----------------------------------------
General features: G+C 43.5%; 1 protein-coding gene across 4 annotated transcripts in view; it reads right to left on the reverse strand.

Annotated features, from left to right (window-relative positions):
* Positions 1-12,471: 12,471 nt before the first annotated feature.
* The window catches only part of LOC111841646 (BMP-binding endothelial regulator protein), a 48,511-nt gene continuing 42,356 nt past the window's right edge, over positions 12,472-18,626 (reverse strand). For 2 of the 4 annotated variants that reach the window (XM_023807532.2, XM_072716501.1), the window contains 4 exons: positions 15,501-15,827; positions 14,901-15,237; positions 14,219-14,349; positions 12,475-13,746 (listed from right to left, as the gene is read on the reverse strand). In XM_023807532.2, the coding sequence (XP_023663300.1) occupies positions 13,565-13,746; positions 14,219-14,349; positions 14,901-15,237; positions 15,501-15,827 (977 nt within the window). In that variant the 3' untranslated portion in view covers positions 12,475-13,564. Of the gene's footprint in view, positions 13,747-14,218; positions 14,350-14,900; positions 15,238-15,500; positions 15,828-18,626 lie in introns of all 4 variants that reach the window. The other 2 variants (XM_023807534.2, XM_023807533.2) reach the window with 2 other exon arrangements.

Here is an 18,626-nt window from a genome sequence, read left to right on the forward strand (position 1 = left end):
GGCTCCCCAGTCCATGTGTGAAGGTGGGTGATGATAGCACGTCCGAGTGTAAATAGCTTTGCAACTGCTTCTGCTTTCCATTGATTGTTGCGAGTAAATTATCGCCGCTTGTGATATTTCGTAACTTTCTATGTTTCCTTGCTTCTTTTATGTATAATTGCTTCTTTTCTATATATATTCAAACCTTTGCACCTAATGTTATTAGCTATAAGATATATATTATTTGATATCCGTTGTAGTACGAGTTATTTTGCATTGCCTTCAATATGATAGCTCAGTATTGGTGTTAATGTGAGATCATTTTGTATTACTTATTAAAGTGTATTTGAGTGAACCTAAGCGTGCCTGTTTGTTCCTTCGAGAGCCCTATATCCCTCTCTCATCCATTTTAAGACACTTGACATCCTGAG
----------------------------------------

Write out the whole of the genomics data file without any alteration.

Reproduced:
General features: G+C 43.5%; 1 protein-coding gene across 4 annotated transcripts in view; it reads right to left on the reverse strand.

Annotated features, from left to right (window-relative positions):
* Positions 1-12,471: 12,471 nt before the first annotated feature.
* The window catches only part of LOC111841646 (BMP-binding endothelial regulator protein), a 48,511-nt gene continuing 42,356 nt past the window's right edge, over positions 12,472-18,626 (reverse strand). For 2 of the 4 annotated variants that reach the window (XM_023807532.2, XM_072716501.1), the window contains 4 exons: positions 15,501-15,827; positions 14,901-15,237; positions 14,219-14,349; positions 12,475-13,746 (listed from right to left, as the gene is read on the reverse strand). In XM_023807532.2, the coding sequence (XP_023663300.1) occupies positions 13,565-13,746; positions 14,219-14,349; positions 14,901-15,237; positions 15,501-15,827 (977 nt within the window). In that variant the 3' untranslated portion in view covers positions 12,475-13,564. Of the gene's footprint in view, positions 13,747-14,218; positions 14,350-14,900; positions 15,238-15,500; positions 15,828-18,626 lie in introns of all 4 variants that reach the window. The other 2 variants (XM_023807534.2, XM_023807533.2) reach the window with 2 other exon arrangements.

Here is an 18,626-nt window from a genome sequence, read left to right on the forward strand (position 1 = left end):
GGCTCCCCAGTCCATGTGTGAAGGTGGGTGATGATAGCACGTCCGAGTGTAAATAGCTTTGCAACTGCTTCTGCTTTCCATTGATTGTTGCGAGTAAATTATCGCCGCTTGTGATATTTCGTAACTTTCTATGTTTCCTTGCTTCTTTTATGTATAATTGCTTCTTTTCTATATATATTCAAACCTTTGCACCTAATGTTATTAGCTATAAGATATATATTATTTGATATCCGTTGTAGTACGAGTTATTTTGCATTGCCTTCAATATGATAGCTCAGTATTGGTGTTAATGTGAGATCATTTTGTATTACTTATTAAAGTGTATTTGAGTGAACCTAAGCGTGCCTGTTTGTTCCTTCGAGAGCCCTATATCCCTCTCTCATCCATTTTAAGACACTTGACATCCTGAG